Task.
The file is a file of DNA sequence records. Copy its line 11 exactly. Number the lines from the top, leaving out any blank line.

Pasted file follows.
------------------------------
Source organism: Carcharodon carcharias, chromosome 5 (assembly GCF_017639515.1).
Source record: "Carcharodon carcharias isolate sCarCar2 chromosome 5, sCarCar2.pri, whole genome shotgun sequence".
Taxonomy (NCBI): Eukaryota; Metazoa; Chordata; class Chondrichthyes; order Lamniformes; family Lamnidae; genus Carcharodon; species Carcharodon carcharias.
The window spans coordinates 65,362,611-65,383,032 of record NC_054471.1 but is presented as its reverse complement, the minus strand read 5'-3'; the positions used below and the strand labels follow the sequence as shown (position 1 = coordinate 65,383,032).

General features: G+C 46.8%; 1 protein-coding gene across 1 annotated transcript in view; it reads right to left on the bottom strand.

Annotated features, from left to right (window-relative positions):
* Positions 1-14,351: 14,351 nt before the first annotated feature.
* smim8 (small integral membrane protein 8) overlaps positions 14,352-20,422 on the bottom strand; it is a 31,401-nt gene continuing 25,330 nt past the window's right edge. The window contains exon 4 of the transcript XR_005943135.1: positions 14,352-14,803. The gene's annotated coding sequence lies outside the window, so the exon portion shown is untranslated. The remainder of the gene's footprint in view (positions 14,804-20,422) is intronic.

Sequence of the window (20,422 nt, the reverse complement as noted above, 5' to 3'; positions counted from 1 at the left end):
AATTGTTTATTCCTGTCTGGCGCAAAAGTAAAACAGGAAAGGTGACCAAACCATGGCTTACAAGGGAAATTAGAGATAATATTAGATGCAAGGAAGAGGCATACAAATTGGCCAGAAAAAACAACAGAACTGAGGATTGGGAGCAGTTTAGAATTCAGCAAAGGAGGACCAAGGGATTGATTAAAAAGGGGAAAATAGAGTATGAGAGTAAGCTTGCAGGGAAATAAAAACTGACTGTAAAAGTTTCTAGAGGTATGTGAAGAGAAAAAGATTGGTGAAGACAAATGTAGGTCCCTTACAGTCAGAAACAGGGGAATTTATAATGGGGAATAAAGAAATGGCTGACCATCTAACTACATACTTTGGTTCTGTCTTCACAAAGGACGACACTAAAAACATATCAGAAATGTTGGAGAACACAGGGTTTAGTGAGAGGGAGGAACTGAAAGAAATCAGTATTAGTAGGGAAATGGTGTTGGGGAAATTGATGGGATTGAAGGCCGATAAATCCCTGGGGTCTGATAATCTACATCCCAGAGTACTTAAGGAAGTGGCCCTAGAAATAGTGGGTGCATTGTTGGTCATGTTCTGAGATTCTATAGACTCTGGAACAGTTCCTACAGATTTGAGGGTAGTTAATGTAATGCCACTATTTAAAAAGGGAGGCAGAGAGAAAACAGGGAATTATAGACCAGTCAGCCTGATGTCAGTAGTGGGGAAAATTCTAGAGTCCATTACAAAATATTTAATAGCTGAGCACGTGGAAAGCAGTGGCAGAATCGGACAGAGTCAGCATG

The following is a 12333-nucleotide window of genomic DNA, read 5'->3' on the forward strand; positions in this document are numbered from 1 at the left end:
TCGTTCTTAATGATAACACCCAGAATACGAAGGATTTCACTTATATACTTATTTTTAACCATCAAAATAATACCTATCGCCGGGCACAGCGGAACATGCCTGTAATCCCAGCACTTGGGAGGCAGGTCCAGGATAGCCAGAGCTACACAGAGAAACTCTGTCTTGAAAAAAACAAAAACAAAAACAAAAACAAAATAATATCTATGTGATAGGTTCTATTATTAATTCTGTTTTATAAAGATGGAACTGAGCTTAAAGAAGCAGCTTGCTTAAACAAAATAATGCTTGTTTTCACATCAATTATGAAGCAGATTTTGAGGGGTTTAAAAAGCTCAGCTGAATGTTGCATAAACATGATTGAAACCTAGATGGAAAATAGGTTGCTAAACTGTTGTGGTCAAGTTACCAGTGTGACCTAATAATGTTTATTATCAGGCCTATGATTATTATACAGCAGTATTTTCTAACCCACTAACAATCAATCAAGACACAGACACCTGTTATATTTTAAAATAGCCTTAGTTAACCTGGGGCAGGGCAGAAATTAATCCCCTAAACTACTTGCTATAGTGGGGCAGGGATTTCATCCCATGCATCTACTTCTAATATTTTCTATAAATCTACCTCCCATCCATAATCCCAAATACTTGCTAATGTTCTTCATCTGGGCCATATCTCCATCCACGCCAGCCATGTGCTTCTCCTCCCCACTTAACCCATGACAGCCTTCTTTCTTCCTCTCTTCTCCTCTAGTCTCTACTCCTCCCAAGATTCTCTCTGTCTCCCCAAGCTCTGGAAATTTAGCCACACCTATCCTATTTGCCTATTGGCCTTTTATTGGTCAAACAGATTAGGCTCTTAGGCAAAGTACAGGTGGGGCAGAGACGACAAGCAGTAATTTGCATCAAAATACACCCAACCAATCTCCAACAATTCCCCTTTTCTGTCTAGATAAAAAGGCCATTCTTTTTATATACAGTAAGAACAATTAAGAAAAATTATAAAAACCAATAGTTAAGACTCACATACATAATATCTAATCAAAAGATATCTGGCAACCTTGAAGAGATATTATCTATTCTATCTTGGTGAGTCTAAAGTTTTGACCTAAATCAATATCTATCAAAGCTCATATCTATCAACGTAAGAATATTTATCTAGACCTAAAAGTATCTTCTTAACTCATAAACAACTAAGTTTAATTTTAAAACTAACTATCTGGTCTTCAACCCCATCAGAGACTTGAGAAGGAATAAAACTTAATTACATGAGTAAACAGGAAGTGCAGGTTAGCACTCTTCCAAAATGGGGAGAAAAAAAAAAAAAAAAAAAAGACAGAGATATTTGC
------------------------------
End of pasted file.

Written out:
The following is a 12333-nucleotide window of genomic DNA, read 5'->3' on the forward strand; positions in this document are numbered from 1 at the left end: